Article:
(image credits- lyon city police twitter)
France is on fire. I'm afraid there isn't another way to phrase it. On the streets, vehicles are being set ablaze, and barricades have been erected.Shops have been smashed and plundered; it's like something out of a zombie movie. The French Interior Ministry has issued an order stating that internet access will be restricted from today. They have cited the abuse of social media platforms, and thank goodness it's in Europe; otherwise, it would have been a human rights violation, but in France, it's a safeguard. Over the weekend, whole residential apartments were set on fire in Lyon, and stores were plundered. The cops used tear gas and batons to retaliate. Last night, a mayor's residence in Paris was assaulted.
A blazing automobile slammed into the building, injuring the mayor's wife and child. Nahil's burial was held on Saturday, and his grandma subsequently had a message for all. “I blamed the cop who murdered my grandson, as well as the individuals who were damaging stuff, and I urged them to stop. Using my grandson as a justification, no one should do it. They should cease breaking store windows and ransacking schools.”
Yes, nahil was the catalyst, but the problem extends beyond a one individual or policeman as in the case of George Floyd in the United States. So, how is President Macron going to handle it? He's cleared his calendar.
The state visit to Germany has concluded.He's also met with his government's top ministers to assess the situation. On Tuesday macron will meet with 220 mayors, all of whom represent towns worst affected by the riots. So that's the tactical response but what about the political one? Macron may have condemned the police shooting of nahil but look at his subsequent statements; he says the rioters are young and misguided and video games are contributing to the violence; perhaps both are true.But if he thinks Call of duty is to blame for this, he’s going to have a tough time. Because there is underlying rage and bigotry.
Whether or not Macon likes it, The country is severely split. Those divides are certain to have increased this weekend.
This is undoubtedly macron's most difficult exam. As a centrist, he was elected as the man who would unify France and Europe, but now his own nation is on fire. Macron's immigration and Islam policies have proven divisive and conflicting.He's talked about combating extremism, which is admirable, but his techniques aren't working. The French President declares that Islam is in crisis, then defends insults to the prophet and lashes down on all mosques.According to detractors, this is a textbook instance of targeting Islam rather than Islamic extremism.
Furthermore, he appears distant from the reality of major differences in French society. Let me give you an example.Some individuals have put up a fundraising for the officer who shot Nahil. Think about it: a fundraiser for the man who may have started it all, and guess how much money has been raised. It has about a million Euros, so don't believe there is no counter feeling.There are long-held anxieties among France's white population. As president, it is Macron's responsibility to confront these worries in order to heal his country and his people.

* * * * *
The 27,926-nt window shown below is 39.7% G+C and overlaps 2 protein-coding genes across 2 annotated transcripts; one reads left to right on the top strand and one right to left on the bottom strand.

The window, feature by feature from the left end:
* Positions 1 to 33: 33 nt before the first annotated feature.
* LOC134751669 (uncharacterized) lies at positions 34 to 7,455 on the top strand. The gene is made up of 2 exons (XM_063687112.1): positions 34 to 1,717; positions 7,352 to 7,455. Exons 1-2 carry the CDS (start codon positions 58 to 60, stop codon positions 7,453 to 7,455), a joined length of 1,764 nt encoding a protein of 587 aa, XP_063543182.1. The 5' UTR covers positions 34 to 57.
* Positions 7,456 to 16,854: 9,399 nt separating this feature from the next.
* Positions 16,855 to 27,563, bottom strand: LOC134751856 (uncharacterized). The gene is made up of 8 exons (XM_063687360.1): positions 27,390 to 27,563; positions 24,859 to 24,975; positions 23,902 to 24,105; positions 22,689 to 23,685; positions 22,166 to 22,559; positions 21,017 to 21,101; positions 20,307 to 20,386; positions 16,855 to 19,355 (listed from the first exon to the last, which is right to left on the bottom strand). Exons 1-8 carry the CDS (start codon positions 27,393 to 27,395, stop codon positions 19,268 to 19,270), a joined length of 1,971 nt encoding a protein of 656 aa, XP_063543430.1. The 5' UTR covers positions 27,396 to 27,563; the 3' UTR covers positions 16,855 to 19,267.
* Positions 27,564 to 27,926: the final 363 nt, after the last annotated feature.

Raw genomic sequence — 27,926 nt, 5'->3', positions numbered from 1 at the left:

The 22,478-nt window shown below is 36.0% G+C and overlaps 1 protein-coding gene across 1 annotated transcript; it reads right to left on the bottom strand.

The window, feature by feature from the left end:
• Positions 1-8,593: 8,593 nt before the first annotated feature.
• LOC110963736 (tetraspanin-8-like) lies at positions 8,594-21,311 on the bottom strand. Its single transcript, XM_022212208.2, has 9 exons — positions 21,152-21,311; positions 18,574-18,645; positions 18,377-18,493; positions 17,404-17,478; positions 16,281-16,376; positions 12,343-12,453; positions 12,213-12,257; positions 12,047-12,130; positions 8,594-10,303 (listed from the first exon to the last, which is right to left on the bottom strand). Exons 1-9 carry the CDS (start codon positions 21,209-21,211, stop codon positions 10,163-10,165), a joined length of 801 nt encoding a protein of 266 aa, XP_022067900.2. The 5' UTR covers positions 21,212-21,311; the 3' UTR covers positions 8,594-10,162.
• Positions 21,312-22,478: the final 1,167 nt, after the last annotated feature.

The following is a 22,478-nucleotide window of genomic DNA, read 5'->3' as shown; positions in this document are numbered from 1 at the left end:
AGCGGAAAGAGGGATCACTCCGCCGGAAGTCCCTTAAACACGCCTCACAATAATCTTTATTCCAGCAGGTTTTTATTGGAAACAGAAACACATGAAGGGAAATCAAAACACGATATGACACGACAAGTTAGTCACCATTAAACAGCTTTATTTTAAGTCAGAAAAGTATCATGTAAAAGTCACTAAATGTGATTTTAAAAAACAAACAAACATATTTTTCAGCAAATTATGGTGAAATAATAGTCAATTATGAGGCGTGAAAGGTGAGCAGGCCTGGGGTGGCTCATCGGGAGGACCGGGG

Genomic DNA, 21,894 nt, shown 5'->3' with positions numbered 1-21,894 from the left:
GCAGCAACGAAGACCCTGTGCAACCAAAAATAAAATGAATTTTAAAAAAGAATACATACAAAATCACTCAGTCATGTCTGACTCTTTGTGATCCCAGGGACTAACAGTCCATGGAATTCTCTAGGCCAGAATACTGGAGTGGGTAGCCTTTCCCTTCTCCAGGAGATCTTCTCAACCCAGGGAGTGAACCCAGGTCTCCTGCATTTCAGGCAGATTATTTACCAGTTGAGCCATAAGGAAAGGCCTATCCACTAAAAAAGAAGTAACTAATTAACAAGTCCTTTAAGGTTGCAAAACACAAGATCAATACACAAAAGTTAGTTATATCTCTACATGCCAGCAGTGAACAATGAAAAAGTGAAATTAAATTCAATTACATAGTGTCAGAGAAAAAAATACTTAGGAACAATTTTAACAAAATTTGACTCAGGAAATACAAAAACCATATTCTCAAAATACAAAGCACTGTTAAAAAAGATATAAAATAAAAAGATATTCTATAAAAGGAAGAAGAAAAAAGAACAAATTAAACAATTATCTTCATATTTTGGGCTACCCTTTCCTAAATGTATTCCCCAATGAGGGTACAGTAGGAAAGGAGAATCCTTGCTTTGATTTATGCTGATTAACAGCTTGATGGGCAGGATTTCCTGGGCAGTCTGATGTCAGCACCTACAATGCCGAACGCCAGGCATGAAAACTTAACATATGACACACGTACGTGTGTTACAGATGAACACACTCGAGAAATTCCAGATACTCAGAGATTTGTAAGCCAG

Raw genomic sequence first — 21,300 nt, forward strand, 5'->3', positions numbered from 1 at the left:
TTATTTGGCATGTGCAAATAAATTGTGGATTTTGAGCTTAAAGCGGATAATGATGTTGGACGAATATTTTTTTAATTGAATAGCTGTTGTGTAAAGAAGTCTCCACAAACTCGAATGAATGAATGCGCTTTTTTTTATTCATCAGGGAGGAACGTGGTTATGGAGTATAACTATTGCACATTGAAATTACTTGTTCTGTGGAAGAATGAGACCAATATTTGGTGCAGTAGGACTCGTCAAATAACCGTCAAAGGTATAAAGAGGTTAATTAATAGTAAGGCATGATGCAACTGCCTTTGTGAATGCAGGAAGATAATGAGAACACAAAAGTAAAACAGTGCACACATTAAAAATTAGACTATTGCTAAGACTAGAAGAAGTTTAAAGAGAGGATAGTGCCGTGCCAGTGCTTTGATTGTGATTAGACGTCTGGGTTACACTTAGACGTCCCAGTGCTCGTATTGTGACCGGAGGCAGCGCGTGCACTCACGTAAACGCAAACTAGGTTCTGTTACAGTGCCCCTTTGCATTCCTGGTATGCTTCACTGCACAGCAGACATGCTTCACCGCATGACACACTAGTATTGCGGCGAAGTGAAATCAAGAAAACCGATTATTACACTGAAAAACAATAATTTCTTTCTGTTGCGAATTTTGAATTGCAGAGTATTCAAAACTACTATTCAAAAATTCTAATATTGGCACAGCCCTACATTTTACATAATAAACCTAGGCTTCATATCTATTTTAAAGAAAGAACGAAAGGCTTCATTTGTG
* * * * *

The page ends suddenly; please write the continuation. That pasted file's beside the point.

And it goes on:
Otherwise, the bloodshed will continue. Macron might become the one-of-a-kind centrist who ends up dividing rather than unifying governments throughout the world, including the Indian government.
Next week, Prime Minister Modi is scheduled to visit France. He'll be the main attraction for the Bastille Day celebration on July 14th. So far, there has been no change in the timetable, but a lot relies on how this week goes. If the violence flares up again, all bets are off. What caused the spark to fly? The shooting last week was undoubtedly the catalyst, but the Embers were already smouldering by then.why? as a result of immigration. and attempt to comprehend it outside the Left/Right dichotomy.
France's demographics have shifted dramatically in recent decades. Today, there are over seven million immigrants in the United States, accounting for approximately 10% of the population. So, out of ten persons, one will be an immigrant. In France, the notion is now rather ancient. By the 1830s, people were increasingly flocking there.
It was regarded as Europe's most open country in the twentieth century. Many of these migrants originated in French territories such as Algeria, Morocco, and Tunisia. During the World Wars, France needed additional workforce, therefore migrants arrived, but this was a colonial relationship.France was the all-powerful civilising power, while Arab and African migrants were only labour. It was not an equal partnership, and this mindset is at the basis of today's issues.
France has never apologised for its colonial history.
It has not taken responsibility for war crimes committed in North Africa, nor has it promised to pay reparations. So there is no difficulty in their minds. France is said to be the land of equality, liberty, and fraternity; the Temple of civil rights. Surely there is no prejudice in such a country? The majority of French leaders think this. I'll give you an example: it's prohibited in France to conduct censuses or surveys based on race or religion. why ? Because society appears to be colorblind.